While they often presented themselves as bodybuilders’ publications, their chuckle-prompting titles — Torso, Adonis, Honcho, Mandate — didn’t lie. Gay men’s magazines of decades past were bought by gay men who wanted to look at the erotic illustrations of well- built male bodies therein. Because any- one known to possess such material in the homophobic 1950s and 1960s could experience serious consequences, men hid the magazines under their mat- tresses. These illustrations have now inspired a traveling exhibition, Stroke: From Under the Mattress to the Museum Wall. Curated by notable erotic artist Robert W. Richards and orig- inating at the Leslie-Lohman Museum of Gay and Lesbian Art, the popular show contains 24 original illustrations that ap- peared in gay magazines from the 1950s to the 1990s. It also looks at how gay men, forced into the closet during those decades, used these pictures to explore their sexuality intimately. It additionally serves as a showcase for the artists in- volved. On view are works by two dozen top artists of the times, including Touko Laaksonen (Tom of Finland), Antonio Lopez (Antonio), and David Martin.More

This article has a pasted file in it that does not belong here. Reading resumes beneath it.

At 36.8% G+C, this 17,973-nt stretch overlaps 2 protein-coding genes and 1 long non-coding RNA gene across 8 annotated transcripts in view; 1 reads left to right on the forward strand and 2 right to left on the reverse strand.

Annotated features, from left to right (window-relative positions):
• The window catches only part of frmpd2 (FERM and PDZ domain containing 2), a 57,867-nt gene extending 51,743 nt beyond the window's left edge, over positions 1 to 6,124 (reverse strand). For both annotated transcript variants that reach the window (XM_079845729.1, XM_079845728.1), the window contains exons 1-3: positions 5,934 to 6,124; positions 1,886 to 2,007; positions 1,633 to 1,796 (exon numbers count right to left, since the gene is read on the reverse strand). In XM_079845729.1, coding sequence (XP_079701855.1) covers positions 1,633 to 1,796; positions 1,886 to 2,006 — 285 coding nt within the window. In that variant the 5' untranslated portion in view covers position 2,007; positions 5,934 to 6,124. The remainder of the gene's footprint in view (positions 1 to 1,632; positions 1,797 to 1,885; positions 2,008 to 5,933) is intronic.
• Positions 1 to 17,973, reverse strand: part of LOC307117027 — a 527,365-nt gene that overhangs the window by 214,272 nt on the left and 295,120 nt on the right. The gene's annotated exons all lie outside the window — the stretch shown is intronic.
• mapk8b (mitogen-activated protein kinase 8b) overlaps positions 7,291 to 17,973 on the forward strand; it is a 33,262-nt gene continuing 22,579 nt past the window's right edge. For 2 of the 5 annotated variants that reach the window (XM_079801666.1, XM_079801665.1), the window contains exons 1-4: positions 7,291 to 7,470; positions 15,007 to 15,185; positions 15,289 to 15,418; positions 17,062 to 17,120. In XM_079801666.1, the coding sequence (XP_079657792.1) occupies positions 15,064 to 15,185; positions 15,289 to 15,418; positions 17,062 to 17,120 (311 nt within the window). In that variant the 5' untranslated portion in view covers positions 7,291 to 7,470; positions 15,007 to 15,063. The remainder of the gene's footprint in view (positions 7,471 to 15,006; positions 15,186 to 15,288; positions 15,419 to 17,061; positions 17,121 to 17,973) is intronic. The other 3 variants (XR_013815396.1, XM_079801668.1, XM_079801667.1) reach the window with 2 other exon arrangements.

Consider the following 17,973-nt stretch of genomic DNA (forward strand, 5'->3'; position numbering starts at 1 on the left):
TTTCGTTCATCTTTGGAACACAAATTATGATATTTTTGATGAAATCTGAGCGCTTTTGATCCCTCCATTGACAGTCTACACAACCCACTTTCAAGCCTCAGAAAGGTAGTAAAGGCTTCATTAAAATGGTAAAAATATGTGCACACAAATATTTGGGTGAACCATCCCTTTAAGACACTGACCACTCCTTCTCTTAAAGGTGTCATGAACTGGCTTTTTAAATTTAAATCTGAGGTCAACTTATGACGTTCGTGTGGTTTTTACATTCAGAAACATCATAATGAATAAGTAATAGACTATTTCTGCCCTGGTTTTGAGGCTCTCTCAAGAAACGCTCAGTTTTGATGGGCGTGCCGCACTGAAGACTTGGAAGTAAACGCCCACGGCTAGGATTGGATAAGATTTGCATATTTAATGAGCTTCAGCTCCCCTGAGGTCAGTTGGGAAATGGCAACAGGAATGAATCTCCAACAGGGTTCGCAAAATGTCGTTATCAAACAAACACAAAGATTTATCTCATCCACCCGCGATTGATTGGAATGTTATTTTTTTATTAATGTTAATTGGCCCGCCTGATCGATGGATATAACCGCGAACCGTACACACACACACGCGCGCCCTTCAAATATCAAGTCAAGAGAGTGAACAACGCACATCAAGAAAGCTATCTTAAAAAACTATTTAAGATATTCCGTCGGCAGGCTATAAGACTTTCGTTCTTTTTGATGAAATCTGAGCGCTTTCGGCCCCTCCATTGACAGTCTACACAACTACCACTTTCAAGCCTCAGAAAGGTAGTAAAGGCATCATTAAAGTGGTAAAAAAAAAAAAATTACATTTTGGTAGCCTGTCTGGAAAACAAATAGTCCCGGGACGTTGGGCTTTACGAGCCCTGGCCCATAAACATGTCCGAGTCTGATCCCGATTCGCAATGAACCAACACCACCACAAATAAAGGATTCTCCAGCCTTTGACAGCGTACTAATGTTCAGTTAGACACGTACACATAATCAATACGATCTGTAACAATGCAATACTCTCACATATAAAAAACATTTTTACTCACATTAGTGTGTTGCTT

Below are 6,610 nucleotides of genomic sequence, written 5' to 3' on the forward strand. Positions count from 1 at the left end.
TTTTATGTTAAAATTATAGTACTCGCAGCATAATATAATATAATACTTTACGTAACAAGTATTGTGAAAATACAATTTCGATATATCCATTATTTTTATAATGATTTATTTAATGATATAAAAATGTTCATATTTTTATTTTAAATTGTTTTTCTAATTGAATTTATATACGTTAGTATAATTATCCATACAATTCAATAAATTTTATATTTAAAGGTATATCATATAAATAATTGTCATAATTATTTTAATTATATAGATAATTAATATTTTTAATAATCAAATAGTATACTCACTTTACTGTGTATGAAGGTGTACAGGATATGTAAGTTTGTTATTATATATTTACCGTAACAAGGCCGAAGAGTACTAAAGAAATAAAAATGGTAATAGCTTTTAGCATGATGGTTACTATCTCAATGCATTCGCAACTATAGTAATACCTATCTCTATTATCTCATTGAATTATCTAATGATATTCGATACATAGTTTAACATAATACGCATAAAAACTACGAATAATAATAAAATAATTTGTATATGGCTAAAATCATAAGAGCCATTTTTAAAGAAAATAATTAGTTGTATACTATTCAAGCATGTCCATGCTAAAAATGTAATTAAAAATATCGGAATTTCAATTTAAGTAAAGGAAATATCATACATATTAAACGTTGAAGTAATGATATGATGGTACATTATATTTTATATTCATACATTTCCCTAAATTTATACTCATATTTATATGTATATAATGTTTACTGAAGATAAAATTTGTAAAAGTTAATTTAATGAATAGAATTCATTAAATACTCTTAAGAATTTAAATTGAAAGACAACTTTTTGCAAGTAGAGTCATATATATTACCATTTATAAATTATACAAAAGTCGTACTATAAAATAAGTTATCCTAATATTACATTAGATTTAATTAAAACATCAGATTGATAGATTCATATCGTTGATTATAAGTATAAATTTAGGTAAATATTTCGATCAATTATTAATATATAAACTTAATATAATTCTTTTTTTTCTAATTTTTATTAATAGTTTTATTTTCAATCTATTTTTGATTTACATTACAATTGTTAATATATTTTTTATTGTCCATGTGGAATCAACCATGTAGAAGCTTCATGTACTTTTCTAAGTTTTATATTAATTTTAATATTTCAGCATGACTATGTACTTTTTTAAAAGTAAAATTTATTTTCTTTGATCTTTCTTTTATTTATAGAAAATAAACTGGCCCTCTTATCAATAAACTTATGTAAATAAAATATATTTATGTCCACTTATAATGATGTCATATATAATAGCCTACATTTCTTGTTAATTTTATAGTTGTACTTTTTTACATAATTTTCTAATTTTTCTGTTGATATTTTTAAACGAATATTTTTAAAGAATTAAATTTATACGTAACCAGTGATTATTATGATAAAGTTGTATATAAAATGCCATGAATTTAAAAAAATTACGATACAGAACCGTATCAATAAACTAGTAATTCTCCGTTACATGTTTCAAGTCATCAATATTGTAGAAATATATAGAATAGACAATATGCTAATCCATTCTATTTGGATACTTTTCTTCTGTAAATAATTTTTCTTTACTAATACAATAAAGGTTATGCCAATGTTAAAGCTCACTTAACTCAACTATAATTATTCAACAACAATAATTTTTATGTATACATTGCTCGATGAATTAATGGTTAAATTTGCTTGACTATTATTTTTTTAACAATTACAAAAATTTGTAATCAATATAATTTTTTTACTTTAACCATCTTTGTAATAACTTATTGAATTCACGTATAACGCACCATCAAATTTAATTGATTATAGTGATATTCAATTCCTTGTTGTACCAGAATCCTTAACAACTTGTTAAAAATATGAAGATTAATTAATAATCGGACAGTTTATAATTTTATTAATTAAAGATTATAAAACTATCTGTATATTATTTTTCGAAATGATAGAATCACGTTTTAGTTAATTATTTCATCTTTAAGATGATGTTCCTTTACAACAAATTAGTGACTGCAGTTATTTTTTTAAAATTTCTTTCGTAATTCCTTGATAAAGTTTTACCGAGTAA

Willingly seduced by the mammoth ad budgets and slobbering self-interest of big corporations, television has degraded and Disneyfied big-time professional sports to a disgusting degree. Athletic competition is secondary; the name of the game is entertainment and marketing. Ratings and sales determine the winners, not rings or trophies. (To paraphrase a bumper sticker: If you dont hate Fox Sports, youre not paying attention.) From todays vantage point, William Kleins nearly unknown 1982 documentary, The French, provides a startling and instructive glimpse of the semirecent, semipure past. The renowned photographer-cum-filmmaker made brilliant use of his backstage pass to the 1981 French Open to capture the unmediated psychological intensity of mano-a-mano tennis at a moment when the sport boasted its most colorful and talented array of characters and egos. Jimmy Connors, John McEnroe, Martina Navratilova, Björn Borg, and Chris Evert lead the clay-court deities Kleins camera zeros in on, affording us a privileged, locker-room view of world-class athletes in pressurized circumstances. A moving marriage of art and exertion, The French screens today as part of the energizing series Beyond ESPN: An Offbeat Look at the Sports Film, which continues through Aug. 30 with such stunning sports classics as Verónica Chens doc about swimming, Agua; a multidirected film about the '72 Olympic Games, Visions of Eight; and Hellmuth Costards study of soccer player George Best, Football as Never Before.
Aug. 6-30, 2 p.m., 2009